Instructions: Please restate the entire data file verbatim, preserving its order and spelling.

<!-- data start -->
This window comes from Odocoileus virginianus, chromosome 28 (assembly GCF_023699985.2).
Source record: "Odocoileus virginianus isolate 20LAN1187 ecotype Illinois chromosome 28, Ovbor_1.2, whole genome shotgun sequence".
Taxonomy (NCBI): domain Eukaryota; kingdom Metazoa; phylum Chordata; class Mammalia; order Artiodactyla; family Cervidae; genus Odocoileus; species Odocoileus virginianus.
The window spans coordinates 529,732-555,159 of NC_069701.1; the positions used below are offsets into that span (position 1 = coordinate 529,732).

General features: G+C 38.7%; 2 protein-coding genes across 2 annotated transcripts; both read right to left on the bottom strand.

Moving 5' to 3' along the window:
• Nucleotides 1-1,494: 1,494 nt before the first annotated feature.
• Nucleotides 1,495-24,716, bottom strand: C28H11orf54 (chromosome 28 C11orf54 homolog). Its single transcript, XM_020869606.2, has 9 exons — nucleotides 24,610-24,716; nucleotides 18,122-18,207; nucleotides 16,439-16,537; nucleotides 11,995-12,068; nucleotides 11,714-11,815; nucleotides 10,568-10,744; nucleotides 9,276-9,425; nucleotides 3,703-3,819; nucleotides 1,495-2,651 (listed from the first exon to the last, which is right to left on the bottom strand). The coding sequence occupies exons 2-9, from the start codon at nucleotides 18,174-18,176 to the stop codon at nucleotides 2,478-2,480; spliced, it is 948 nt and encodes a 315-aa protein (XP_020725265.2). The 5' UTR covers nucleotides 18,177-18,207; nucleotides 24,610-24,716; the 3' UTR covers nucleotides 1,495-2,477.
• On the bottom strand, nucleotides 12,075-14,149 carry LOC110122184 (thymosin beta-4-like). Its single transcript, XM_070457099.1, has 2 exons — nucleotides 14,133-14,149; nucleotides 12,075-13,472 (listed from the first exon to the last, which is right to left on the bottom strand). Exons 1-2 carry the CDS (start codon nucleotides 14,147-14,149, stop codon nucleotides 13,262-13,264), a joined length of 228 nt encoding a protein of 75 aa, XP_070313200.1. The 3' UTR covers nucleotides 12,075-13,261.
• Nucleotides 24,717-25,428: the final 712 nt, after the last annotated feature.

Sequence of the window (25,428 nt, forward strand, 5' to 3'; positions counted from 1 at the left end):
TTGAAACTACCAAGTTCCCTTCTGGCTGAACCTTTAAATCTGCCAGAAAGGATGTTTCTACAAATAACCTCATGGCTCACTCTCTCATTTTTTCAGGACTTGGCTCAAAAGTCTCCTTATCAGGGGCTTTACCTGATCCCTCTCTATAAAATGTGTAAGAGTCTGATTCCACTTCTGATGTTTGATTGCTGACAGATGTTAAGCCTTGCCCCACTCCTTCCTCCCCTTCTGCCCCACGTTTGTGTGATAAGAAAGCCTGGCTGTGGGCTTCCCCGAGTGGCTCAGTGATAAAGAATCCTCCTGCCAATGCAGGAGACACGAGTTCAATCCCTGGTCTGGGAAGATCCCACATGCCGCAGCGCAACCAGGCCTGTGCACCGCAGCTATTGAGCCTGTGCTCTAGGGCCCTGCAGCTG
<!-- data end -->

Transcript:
This window comes from Odocoileus virginianus, chromosome 28 (assembly GCF_023699985.2).
Source record: "Odocoileus virginianus isolate 20LAN1187 ecotype Illinois chromosome 28, Ovbor_1.2, whole genome shotgun sequence".
Taxonomy (NCBI): domain Eukaryota; kingdom Metazoa; phylum Chordata; class Mammalia; order Artiodactyla; family Cervidae; genus Odocoileus; species Odocoileus virginianus.
The window spans coordinates 529,732-555,159 of NC_069701.1; the positions used below are offsets into that span (position 1 = coordinate 529,732).

General features: G+C 38.7%; 2 protein-coding genes across 2 annotated transcripts; both read right to left on the bottom strand.

Moving 5' to 3' along the window:
• Nucleotides 1-1,494: 1,494 nt before the first annotated feature.
• Nucleotides 1,495-24,716, bottom strand: C28H11orf54 (chromosome 28 C11orf54 homolog). Its single transcript, XM_020869606.2, has 9 exons — nucleotides 24,610-24,716; nucleotides 18,122-18,207; nucleotides 16,439-16,537; nucleotides 11,995-12,068; nucleotides 11,714-11,815; nucleotides 10,568-10,744; nucleotides 9,276-9,425; nucleotides 3,703-3,819; nucleotides 1,495-2,651 (listed from the first exon to the last, which is right to left on the bottom strand). The coding sequence occupies exons 2-9, from the start codon at nucleotides 18,174-18,176 to the stop codon at nucleotides 2,478-2,480; spliced, it is 948 nt and encodes a 315-aa protein (XP_020725265.2). The 5' UTR covers nucleotides 18,177-18,207; nucleotides 24,610-24,716; the 3' UTR covers nucleotides 1,495-2,477.
• On the bottom strand, nucleotides 12,075-14,149 carry LOC110122184 (thymosin beta-4-like). Its single transcript, XM_070457099.1, has 2 exons — nucleotides 14,133-14,149; nucleotides 12,075-13,472 (listed from the first exon to the last, which is right to left on the bottom strand). Exons 1-2 carry the CDS (start codon nucleotides 14,147-14,149, stop codon nucleotides 13,262-13,264), a joined length of 228 nt encoding a protein of 75 aa, XP_070313200.1. The 3' UTR covers nucleotides 12,075-13,261.
• Nucleotides 24,717-25,428: the final 712 nt, after the last annotated feature.

Sequence of the window (25,428 nt, forward strand, 5' to 3'; positions counted from 1 at the left end):
TTGAAACTACCAAGTTCCCTTCTGGCTGAACCTTTAAATCTGCCAGAAAGGATGTTTCTACAAATAACCTCATGGCTCACTCTCTCATTTTTTCAGGACTTGGCTCAAAAGTCTCCTTATCAGGGGCTTTACCTGATCCCTCTCTATAAAATGTGTAAGAGTCTGATTCCACTTCTGATGTTTGATTGCTGACAGATGTTAAGCCTTGCCCCACTCCTTCCTCCCCTTCTGCCCCACGTTTGTGTGATAAGAAAGCCTGGCTGTGGGCTTCCCCGAGTGGCTCAGTGATAAAGAATCCTCCTGCCAATGCAGGAGACACGAGTTCAATCCCTGGTCTGGGAAGATCCCACATGCCGCAGCGCAACCAGGCCTGTGCACCGCAGCTATTGAGCCTGTGCTCTAGGGCCCTGCAGCTG